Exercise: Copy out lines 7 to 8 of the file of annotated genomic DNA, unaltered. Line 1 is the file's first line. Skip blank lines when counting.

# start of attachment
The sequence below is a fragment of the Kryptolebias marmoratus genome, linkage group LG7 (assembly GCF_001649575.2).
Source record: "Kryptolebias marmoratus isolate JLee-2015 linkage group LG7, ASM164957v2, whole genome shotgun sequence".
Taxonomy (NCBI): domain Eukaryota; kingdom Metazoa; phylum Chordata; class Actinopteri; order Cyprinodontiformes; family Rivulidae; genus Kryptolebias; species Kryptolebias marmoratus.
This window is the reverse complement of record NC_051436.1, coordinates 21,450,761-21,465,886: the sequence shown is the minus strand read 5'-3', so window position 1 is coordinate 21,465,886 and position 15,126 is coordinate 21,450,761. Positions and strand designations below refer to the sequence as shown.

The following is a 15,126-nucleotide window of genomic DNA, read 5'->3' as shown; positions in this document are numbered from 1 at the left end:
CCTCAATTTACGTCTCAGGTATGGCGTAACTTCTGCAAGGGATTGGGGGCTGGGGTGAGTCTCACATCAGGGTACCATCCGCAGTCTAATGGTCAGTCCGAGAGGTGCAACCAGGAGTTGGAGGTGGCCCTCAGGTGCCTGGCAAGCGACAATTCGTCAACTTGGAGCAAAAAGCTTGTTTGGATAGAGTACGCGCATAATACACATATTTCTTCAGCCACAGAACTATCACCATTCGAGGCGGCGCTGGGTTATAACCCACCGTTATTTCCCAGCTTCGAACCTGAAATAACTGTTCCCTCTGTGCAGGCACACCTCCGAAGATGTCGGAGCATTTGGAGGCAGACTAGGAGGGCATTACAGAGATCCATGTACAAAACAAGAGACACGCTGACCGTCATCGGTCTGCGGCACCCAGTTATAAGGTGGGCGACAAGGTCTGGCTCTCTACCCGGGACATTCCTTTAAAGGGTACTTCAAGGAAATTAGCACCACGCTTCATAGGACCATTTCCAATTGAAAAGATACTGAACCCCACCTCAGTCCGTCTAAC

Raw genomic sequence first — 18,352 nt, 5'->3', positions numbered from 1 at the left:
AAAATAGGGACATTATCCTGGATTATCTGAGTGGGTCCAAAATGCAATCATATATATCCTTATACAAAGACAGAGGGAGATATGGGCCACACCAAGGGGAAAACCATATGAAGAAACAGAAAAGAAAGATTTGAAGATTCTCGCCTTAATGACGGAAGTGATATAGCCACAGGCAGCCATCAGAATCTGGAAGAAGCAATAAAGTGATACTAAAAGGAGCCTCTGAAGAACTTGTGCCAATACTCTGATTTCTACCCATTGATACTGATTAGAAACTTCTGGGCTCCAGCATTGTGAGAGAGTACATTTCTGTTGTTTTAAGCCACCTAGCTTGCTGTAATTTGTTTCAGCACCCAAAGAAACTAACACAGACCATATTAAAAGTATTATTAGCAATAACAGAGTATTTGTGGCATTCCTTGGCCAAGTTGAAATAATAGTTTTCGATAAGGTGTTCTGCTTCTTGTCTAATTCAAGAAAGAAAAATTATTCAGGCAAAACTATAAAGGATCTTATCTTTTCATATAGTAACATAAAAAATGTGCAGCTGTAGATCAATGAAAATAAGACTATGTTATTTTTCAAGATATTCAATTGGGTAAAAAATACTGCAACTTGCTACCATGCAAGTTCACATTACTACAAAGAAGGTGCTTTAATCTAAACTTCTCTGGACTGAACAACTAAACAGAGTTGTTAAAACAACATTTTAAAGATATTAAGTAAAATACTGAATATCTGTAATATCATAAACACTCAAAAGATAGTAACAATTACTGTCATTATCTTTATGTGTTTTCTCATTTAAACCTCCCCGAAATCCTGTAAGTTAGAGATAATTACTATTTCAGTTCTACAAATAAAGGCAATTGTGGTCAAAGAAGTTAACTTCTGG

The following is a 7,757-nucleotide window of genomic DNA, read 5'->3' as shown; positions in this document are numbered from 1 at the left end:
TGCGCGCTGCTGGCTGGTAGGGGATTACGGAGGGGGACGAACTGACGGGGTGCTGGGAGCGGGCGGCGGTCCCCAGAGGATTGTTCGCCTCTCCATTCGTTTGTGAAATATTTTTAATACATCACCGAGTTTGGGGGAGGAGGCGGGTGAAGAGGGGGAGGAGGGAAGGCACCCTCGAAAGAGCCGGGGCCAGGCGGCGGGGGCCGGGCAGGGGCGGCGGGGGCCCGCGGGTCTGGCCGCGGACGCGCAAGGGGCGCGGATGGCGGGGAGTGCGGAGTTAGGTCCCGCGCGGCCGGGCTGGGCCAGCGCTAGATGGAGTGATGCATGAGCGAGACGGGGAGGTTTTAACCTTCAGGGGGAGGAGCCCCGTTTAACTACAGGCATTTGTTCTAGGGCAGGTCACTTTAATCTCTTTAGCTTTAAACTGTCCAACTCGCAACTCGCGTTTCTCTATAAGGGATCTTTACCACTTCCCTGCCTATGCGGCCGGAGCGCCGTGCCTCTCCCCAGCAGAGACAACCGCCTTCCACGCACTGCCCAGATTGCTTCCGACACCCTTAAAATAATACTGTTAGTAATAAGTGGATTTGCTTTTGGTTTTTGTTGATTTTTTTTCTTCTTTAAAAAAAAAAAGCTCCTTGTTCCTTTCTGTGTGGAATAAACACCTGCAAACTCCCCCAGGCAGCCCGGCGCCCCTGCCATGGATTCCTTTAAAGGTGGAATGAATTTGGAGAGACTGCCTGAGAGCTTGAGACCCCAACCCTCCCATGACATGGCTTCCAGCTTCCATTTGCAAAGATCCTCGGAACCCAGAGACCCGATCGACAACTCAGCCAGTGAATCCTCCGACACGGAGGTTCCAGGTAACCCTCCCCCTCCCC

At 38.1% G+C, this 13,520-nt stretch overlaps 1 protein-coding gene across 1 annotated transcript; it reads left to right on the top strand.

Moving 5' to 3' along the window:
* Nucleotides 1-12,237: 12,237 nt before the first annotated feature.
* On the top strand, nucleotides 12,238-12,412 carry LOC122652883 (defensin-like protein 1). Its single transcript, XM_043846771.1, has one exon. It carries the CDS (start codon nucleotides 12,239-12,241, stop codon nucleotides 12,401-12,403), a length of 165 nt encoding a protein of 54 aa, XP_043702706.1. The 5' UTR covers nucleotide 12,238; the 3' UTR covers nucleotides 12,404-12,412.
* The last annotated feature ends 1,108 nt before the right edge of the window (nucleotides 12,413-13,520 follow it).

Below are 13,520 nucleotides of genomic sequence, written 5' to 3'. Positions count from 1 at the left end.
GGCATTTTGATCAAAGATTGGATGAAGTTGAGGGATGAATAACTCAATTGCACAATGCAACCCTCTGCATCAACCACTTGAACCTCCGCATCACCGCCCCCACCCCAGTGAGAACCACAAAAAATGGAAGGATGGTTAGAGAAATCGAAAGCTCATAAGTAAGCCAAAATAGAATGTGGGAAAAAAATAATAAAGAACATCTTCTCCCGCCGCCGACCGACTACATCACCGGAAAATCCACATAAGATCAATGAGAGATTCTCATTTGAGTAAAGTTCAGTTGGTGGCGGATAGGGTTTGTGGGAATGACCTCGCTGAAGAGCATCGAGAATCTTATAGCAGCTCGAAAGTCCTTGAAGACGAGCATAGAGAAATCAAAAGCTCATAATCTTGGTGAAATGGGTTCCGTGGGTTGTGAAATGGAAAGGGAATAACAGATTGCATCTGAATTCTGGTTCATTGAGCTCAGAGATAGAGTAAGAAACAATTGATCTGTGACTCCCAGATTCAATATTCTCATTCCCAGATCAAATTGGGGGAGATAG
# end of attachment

Raw genomic sequence first — 18,352 nt, 5'->3', positions numbered from 1 at the left:
AAAATAGGGACATTATCCTGGATTATCTGAGTGGGTCCAAAATGCAATCATATATATCCTTATACAAAGACAGAGGGAGATATGGGCCACACCAAGGGGAAAACCATATGAAGAAACAGAAAAGAAAGATTTGAAGATTCTCGCCTTAATGACGGAAGTGATATAGCCACAGGCAGCCATCAGAATCTGGAAGAAGCAATAAAGTGATACTAAAAGGAGCCTCTGAAGAACTTGTGCCAATACTCTGATTTCTACCCATTGATACTGATTAGAAACTTCTGGGCTCCAGCATTGTGAGAGAGTACATTTCTGTTGTTTTAAGCCACCTAGCTTGCTGTAATTTGTTTCAGCACCCAAAGAAACTAACACAGACCATATTAAAAGTATTATTAGCAATAACAGAGTATTTGTGGCATTCCTTGGCCAAGTTGAAATAATAGTTTTCGATAAGGTGTTCTGCTTCTTGTCTAATTCAAGAAAGAAAAATTATTCAGGCAAAACTATAAAGGATCTTATCTTTTCATATAGTAACATAAAAAATGTGCAGCTGTAGATCAATGAAAATAAGACTATGTTATTTTTCAAGATATTCAATTGGGTAAAAAATACTGCAACTTGCTACCATGCAAGTTCACATTACTACAAAGAAGGTGCTTTAATCTAAACTTCTCTGGACTGAACAACTAAACAGAGTTGTTAAAACAACATTTTAAAGATATTAAGTAAAATACTGAATATCTGTAATATCATAAACACTCAAAAGATAGTAACAATTACTGTCATTATCTTTATGTGTTTTCTCATTTAAACCTCCCCGAAATCCTGTAAGTTAGAGATAATTACTATTTCAGTTCTACAAATAAAGGCAATTGTGGTCAAAGAAGTTAACTTCTGG